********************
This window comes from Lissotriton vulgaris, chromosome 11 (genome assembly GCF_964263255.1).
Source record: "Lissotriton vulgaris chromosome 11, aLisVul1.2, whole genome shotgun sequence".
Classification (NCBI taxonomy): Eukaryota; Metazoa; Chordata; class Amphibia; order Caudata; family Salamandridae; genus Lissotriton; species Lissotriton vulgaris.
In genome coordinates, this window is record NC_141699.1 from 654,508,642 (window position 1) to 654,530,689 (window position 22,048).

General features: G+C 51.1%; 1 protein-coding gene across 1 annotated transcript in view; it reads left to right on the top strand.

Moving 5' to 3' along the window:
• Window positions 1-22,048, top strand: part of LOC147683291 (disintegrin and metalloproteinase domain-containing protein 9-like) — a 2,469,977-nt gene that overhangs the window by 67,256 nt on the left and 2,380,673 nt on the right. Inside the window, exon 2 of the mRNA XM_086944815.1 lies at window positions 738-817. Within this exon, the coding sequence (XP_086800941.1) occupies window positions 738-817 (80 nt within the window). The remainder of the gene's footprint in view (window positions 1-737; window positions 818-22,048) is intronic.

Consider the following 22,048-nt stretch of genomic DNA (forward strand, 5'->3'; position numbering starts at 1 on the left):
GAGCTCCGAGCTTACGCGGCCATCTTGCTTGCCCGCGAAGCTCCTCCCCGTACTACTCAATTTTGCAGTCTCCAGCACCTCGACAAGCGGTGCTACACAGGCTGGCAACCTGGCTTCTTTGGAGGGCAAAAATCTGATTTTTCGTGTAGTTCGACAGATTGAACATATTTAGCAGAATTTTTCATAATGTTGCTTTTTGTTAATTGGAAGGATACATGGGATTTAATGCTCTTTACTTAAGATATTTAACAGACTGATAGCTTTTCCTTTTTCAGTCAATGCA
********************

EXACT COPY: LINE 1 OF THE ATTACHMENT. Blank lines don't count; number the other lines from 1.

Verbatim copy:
This window comes from Lissotriton vulgaris, chromosome 11 (genome assembly GCF_964263255.1).